Mass Extinction

Arthur Chapman

Arthur Chapman

Several recent articles on EXTINCTION and Population Declines

John Timmer, writing for ArsTechnia:

At various times in its past, the Earth has succeeded in killing off most of its inhabitants. Although the impact that killed the non-avian dinosaurs and many other species gets most of the attention, the majority of the mass extinctions we’re aware of were driven by geological processes and the changes in climate that they triggered.

Unfortunately, based on the current rate at which animals are vanishing for good, we’re currently in the midst of another mass extinction, this one driven by a single species: humans. (And many of the extinctions occurred before we started getting serious about messing with the climate.) This week’s edition of Science contains a series of articles tracking the pace of the extinction and examining our initial efforts to contain it.
A comprehensive review of birds has identified hundreds of new species that have previously been lumped with known ones — and a quarter of the newly discovered birds are already being listed as threatened.

BirdLife International assessed the 361 newly recognized bird species on behalf of the International Union for the Conservation of Nature (IUCN). More than 25 percent of them were instantly placed on the IUCN Red List of Threatened Species. About 13 percent of all birds are already listed.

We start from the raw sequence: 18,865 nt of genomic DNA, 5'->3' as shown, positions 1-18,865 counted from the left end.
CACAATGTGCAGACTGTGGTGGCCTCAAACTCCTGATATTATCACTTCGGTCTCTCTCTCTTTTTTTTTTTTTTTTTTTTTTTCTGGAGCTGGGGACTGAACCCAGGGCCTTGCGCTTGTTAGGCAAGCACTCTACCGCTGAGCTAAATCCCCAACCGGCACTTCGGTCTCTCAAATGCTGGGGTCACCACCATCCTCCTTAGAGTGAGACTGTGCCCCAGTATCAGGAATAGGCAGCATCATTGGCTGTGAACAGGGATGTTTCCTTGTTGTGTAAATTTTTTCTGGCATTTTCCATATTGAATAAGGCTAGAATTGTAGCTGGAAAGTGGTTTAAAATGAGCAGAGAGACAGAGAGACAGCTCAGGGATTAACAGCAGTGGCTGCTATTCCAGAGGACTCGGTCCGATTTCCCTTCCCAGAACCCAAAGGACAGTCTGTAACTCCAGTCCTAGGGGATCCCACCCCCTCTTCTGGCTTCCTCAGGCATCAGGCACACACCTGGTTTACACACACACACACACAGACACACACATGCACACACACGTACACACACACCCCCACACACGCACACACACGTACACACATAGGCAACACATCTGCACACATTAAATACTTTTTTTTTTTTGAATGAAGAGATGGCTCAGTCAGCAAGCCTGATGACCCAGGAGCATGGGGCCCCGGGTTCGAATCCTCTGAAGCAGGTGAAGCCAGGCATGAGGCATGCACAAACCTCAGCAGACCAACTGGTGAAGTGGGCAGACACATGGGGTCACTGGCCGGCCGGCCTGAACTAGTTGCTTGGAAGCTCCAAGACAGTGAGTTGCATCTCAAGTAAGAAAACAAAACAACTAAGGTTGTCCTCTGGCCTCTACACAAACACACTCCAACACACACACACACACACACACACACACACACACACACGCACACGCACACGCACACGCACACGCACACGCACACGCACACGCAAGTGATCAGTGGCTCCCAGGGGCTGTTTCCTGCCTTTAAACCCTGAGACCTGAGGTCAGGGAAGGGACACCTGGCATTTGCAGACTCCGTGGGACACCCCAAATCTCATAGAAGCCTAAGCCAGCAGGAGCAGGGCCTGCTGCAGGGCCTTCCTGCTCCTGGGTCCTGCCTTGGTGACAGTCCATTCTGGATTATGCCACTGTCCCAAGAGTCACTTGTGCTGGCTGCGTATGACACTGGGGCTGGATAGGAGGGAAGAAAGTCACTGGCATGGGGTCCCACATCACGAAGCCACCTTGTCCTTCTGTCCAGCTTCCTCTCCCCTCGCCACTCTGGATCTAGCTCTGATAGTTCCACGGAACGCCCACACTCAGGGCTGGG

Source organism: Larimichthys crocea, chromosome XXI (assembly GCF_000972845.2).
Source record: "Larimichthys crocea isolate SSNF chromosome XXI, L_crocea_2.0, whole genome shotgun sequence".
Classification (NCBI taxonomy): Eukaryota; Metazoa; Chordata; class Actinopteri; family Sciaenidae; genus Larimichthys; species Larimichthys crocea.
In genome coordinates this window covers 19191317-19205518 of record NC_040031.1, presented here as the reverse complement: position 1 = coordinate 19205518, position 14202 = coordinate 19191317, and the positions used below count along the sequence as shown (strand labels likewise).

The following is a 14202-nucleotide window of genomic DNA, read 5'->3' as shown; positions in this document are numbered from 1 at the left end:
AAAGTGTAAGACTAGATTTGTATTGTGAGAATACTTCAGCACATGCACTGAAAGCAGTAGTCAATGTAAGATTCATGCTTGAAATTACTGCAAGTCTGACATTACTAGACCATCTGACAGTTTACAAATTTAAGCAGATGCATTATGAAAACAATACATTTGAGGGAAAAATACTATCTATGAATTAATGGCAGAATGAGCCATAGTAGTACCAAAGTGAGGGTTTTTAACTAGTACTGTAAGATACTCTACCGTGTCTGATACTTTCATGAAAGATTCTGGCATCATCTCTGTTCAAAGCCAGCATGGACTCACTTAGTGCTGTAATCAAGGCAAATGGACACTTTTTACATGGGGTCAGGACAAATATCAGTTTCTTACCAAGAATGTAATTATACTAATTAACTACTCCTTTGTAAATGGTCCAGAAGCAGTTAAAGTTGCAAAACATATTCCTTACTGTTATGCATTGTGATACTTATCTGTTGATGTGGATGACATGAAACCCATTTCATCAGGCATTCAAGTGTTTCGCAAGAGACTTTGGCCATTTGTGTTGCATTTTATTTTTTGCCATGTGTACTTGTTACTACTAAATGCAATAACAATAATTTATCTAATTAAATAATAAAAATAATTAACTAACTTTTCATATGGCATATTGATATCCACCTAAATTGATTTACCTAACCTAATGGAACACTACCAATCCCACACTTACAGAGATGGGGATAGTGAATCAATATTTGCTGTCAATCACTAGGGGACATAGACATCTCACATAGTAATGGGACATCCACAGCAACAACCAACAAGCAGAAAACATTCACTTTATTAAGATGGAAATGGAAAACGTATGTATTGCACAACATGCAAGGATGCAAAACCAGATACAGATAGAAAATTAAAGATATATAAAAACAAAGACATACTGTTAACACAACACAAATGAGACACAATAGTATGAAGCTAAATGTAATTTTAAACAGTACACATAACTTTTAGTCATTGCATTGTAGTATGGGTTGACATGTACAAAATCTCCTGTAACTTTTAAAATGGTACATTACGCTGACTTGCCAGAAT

The decline of various animal populations and species loss are occurring at alarming rates on Earth, contributing to the world’s sixth mass extinction. While these deadly events may ultimately pave way for the emergence of new species, Stanford scientists have warned that if this “defaunation” that we are currently experiencing continues, it will likely have serious downstream impacts on human health. The study has been published in Science.

Biodiversity on Earth is extremely rich at present; it’s estimated to be the highest in the history of life on our planet. But scientists have been recording species abundance and population numbers for some time now and it is evident that we are experiencing a sharp downward trend. While the extinction of a species is normal and occurs at a natural “background” rate of around 1-5 per year, species loss is currently occurring at over 1,000 times the background rate.

Reference: The Sixth Extinction: An Unnatural History by Elizabeth Kolbert

Extinct is less. It cannot be fully described with words. You must feel the loss to understand it. To feel the loss is what you will learn.